Thursday, February 2, 2012

The Marco Gonzalez Archeological Reserve-Our Hunt for Mangroves

Laurie-aka Tacogirl, Anthony, Robin, Me (Gigi is hiding behind me), Ann, Cherie, and Jan.

Marco Gonzalez Archaeological Reserve

The Entrance

Getting ready to head out to the site.

The road south to Marco Gonzalez

Today was a nice, sunny day and the perfect way to start out on our search for mangroves at the Marco Gonzalez Archaeological Reserve.  Marco Gonzales is a 2000 year old Maya site located on the southern part of Ambergris Caye.  Our guide was the lovely and knowledgeable Jan Brown.  Jan is from the US and has been living in San Pedro for many years.  She has been seeking to preserve, develop, promote and educate people about the Marco Gonzalez Archaeological Reserve. 

The boardwalk

Breaking up wooden pallets to use to repair rotten boards on the boardwalk.

They are building an outhouse for the reserve.

Marco Gonzalez is only one of 18 Maya sites recognized on the 25 miles long island of Ambergris Caye.  April 1st, 2011 the final paperwork was signed with the Belizean government to make Marco Gonzalez the first Maya Site National Park on Ambergris Caye.

The jungles.

See the termite nest in the tree.

Termite Nest

These trees can cause a nice rash.

Eight of us met up Wednesday morning, we are volunteers for Direct Abundance, an education and community development organization which aids developing countries in mangrove planting and conservation.  We met at 9:30 am and traveled on golf carts down the sandy bumpy road south and headed to the Marco Gonzalez site.  We came loaded down with plastic crate, bags, shovels, water and mosquito spray and ready to find our mangroves.

Preparing to go into the jungles.

Jan showing us where we are going on the map.

Map of the site.
Once we arrived at the entrance of the site, Jan led us down the wooden walkway about a quarter of a mile in to the jungles and where our adventure began.  First thing we spotted on the walkway was a blue parrot head snake which slithered on past us. Next we passed the crocodile crossing, but he was no where to be found today. 

Croc Crossing

Parrot Head Snake (photo by Gigi)

We stepped off the wooden walkway and on to the jungle floor, we saw thousands of pieces of broken Mayan pottery in all shapes, sizes and colors.  Jan also showed us some very old Mayan human bones.  The ground floor of the jungle was littered with conch shells brought on to land from previous hurricanes. 

Pieces of Mayan pottery.

Mayan Human Bone.

Jan showing us more pottery pieces.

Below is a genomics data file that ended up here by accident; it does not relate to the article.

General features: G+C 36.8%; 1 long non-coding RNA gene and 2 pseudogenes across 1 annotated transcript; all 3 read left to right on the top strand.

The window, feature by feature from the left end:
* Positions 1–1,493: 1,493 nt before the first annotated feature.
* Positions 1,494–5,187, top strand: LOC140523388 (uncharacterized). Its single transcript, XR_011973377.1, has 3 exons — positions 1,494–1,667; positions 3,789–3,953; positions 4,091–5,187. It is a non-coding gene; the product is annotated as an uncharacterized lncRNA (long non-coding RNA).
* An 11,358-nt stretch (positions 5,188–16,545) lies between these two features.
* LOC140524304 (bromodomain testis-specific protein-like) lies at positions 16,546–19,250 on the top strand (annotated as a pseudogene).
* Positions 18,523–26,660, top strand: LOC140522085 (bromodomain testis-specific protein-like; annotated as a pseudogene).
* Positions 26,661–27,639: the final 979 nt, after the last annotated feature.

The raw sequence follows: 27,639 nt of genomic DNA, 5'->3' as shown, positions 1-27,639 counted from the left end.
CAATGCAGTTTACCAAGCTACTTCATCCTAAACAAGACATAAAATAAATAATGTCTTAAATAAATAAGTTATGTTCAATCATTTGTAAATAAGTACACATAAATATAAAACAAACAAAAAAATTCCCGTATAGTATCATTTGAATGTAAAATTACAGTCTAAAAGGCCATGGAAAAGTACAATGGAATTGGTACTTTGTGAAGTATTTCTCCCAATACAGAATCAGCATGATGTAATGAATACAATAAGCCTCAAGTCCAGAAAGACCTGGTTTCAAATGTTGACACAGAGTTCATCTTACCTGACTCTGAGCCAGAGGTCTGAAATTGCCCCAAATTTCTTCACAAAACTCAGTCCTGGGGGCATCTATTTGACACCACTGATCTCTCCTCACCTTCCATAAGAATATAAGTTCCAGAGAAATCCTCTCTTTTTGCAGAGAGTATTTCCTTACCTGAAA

Conch Shells

We then spotted our first black mangrove seedlings that were plentiful on the ground.  We dug up about 200 mangrove plants along with some nice black soil to re-plant them in.  We carried them out of the jungle in our plastic crate and bags.   We took turns carrying the crate, it was pretty
heavy and thank goodness Valentine Rasado with The Coral Reef Alliance showed up with a helping hand.  Cherie Rose with ACES, American Crocodile Education Sanctuary was taking all of our mangrove plants to the Holy Cross Anglican School in San Mateo where the children will help re-plant the mangroves and they will get to name the trees. 

Jan showing us a mangrove seedling that has taken root in a conch shell.

Gigi digging for mangrove seedlings.

Getting the dirt we needed to replant the mangrove seedlings.

Black Mangrove Seedlings.

Carrying the seedlings out of the jungle.

Bagged and ready to be delivered to San Mateo.

On the way back to town, we stopped off at a project that Valentine is working on with the red mangrove. It was very interesting how they plant and grow the mangroves.

Mangrove roots.

A mangrove seedling starting to peep out of the tube.

The red mangroves are planted in tubes in the water.

Valentine explaining how this all works.

These mangroves have been growing about 10 years.

Red Mangroves ready to plant.

We also had a really nice unexpected treat.  We got to see the Great Horned Owl perched up in the trees.  The great horned owl, also known as the Tiger Owl is a large owl native to the Americas.


  1. Excellent post - this should attract more visitors to the site!

  2. Thanks AJ....we had a great time and it was so nice meeting everyone involved.

  3. What a neat thing to do! wish I could have joined you. Maybe next time...


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